Swedish Prime Minister Ulf Kristersson said early in the new year that his country has done all it could to address Ankara’s concerns even as Turkish officials continue to insist Stockholm has not done nearly enough. Tensions over Sweden’s NATO bid reached a fevered pitch after footage emerged last week of an Erdogan effigy hanging from a lamppost in Stockholm, prompting a furious response from Turkish officials. “Unless the activities of terrorist organizations are halted, it is not possible for the NATO membership process to progress,” said Kalin, according to Al Jazeera.
The Nordic applicants appear no closer to sealing an accession deal with Turkey today than they were over half a year ago when talks began. Turkish experts contend Ankara is unlikely to drop its opposition to NATO enlargement until after the June election cycle in Turkey, with Erdogan facing a stiff re-election challenge against a six-party opposition coalition. Others have suggested Turkey’s extradition demands from the two applicants are a facade for larger concessions it is seeking to extract from the United States — namely, a $20 billion sale of F-16 fighter jets. Though the Biden administration has signaled it intends to greenlight the deal, at least one top senate Democrat — Bob Menendez, chairman of the Senate Foreign Relations Committee — has already vowed to block it.
It is generally consistent with Erdogan’s modus operandi to levy ambitious demands vis-a-vis his interlocutors only to settle for a more modest set of concessions when all is said and done. Yet there is also a clear precedent for the Turkish leader doubling down in response to international pressure. Erdogan proceeded in 2018 with plans to purchase the Russian S-400 missile system despite U.S. warnings that there will be significant consequences and refused to reverse his decision even in the face of CAATSA sanctions and Turkey’s costly removal from the F-35 partner program.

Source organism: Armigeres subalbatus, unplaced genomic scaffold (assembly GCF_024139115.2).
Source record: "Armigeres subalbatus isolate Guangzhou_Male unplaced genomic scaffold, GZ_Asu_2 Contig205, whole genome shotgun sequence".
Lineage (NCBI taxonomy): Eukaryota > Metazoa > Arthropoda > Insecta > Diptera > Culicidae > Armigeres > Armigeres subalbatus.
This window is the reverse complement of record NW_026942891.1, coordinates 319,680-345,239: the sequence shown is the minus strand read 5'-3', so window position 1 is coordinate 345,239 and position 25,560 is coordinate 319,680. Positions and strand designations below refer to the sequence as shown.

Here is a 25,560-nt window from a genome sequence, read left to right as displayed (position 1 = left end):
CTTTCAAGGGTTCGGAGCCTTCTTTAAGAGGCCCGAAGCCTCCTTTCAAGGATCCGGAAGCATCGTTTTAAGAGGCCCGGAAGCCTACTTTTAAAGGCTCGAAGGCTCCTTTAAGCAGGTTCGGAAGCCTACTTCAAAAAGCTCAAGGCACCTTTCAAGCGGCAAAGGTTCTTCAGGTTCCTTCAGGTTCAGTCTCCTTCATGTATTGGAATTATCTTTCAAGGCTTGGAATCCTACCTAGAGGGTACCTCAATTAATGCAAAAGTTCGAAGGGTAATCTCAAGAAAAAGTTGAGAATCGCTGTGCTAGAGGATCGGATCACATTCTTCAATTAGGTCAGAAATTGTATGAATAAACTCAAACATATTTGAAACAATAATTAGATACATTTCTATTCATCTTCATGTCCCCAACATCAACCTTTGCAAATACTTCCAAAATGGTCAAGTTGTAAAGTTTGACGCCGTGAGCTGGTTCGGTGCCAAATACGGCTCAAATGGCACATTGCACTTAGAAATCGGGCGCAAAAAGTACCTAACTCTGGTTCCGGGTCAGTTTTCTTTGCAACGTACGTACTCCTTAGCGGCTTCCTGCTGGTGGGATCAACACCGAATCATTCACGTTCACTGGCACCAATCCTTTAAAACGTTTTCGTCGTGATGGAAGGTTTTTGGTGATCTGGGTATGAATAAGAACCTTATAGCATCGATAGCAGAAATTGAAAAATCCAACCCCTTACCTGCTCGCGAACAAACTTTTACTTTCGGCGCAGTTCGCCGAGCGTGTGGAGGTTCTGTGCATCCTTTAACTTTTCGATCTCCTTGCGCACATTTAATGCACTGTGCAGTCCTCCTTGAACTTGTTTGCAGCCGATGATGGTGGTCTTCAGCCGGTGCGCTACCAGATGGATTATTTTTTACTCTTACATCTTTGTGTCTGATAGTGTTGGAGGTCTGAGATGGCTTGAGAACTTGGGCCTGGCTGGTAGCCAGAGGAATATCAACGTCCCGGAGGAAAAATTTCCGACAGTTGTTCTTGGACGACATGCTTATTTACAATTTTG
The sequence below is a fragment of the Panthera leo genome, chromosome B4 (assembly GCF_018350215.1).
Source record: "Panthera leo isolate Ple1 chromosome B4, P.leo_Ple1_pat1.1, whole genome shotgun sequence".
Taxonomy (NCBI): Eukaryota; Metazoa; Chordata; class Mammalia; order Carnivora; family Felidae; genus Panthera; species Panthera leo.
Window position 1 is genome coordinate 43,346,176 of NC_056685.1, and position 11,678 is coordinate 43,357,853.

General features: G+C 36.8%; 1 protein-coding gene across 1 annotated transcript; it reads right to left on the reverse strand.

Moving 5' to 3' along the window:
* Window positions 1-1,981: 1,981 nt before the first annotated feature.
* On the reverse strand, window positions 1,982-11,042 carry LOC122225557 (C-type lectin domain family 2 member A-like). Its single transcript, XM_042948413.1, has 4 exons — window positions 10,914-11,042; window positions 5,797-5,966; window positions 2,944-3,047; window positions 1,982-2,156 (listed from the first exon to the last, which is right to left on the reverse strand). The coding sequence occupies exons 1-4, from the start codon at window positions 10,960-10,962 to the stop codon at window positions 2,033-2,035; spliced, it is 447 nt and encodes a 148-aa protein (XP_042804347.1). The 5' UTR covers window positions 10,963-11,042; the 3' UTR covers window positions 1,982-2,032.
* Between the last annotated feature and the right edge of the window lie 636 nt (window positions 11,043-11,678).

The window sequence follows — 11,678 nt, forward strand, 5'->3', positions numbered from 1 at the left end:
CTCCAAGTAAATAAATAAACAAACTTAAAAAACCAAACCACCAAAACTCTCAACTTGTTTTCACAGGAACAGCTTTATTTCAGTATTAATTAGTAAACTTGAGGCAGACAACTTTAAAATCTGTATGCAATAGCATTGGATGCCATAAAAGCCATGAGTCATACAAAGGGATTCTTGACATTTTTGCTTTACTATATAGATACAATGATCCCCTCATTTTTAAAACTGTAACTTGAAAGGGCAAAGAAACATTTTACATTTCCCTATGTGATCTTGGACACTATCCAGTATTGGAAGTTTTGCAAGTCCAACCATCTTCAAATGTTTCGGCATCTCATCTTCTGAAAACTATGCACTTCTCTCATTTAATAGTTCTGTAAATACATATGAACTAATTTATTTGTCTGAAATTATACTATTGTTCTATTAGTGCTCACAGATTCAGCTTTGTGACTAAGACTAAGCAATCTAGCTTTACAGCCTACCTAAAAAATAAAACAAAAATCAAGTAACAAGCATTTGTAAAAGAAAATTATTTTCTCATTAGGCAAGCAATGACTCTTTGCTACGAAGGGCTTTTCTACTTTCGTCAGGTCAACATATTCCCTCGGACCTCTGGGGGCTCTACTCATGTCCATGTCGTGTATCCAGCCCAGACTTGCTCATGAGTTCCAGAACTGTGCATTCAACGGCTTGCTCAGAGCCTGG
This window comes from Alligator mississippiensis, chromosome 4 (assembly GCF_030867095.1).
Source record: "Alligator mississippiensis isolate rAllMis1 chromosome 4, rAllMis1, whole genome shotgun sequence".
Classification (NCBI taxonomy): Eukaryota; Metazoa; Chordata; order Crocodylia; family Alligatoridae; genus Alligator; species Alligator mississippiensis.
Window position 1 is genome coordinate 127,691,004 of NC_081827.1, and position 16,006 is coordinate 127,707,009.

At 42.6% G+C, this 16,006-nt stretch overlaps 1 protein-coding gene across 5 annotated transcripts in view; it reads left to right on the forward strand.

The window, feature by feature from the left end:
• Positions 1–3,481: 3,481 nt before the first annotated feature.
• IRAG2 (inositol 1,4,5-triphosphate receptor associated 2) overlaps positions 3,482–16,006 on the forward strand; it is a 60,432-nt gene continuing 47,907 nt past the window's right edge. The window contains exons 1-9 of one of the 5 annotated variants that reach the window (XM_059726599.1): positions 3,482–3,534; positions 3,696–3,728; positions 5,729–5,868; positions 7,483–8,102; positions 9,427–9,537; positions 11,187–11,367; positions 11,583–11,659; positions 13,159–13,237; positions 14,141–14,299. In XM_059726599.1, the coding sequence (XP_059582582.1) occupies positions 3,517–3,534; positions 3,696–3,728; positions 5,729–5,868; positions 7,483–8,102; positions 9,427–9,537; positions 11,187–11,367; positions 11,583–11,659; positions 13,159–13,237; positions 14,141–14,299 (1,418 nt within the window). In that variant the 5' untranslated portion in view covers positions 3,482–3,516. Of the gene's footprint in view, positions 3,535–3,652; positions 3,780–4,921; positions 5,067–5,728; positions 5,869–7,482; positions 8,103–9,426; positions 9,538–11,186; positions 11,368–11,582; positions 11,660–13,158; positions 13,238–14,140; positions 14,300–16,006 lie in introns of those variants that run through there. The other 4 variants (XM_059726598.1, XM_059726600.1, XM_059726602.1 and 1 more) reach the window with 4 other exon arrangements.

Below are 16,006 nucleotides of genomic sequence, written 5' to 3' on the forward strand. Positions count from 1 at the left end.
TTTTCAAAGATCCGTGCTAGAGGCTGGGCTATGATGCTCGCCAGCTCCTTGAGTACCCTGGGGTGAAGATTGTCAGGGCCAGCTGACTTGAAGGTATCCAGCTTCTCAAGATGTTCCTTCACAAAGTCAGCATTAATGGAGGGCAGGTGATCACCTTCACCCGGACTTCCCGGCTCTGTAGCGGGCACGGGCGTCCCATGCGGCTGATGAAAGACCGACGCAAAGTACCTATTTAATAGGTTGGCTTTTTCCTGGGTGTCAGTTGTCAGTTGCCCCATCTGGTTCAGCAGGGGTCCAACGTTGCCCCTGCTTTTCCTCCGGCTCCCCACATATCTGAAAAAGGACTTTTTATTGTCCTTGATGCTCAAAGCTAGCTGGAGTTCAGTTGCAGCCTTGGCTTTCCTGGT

The current impasse over NATO enlargement could play out in several ways over the coming months. Anxious to bring the matter to a close, Washington and its allies may become progressively more heavy-handed in pressuring Ankara to back down through public and private channels. Erdogan, who is well-known for his eristic tendencies even in dealing with leaders of allied nations, may very well respond by lashing out in unpredictable ways.
Though it remains unlikely that a confrontation along these lines would lead to Turkey leaving or being expelled from NATO, it would shake the unity of the alliance at a dangerous moment for European security. Further still, an aggrieved Erdogan bent on undermining the organization from within could prove just as corrosive to NATO in the long run as a formal divorce between Turkey and the alliance.